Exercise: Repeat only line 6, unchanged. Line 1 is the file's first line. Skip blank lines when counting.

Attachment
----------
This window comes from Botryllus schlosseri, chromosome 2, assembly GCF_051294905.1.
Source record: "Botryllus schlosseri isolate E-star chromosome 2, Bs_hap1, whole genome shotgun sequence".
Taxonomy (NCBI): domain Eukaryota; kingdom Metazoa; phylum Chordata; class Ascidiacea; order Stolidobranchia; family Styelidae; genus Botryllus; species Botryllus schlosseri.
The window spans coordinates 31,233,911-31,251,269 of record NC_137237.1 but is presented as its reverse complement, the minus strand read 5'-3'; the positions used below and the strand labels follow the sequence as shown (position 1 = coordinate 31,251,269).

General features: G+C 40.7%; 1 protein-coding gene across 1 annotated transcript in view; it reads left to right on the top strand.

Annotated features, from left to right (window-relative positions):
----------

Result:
Annotated features, from left to right (window-relative positions):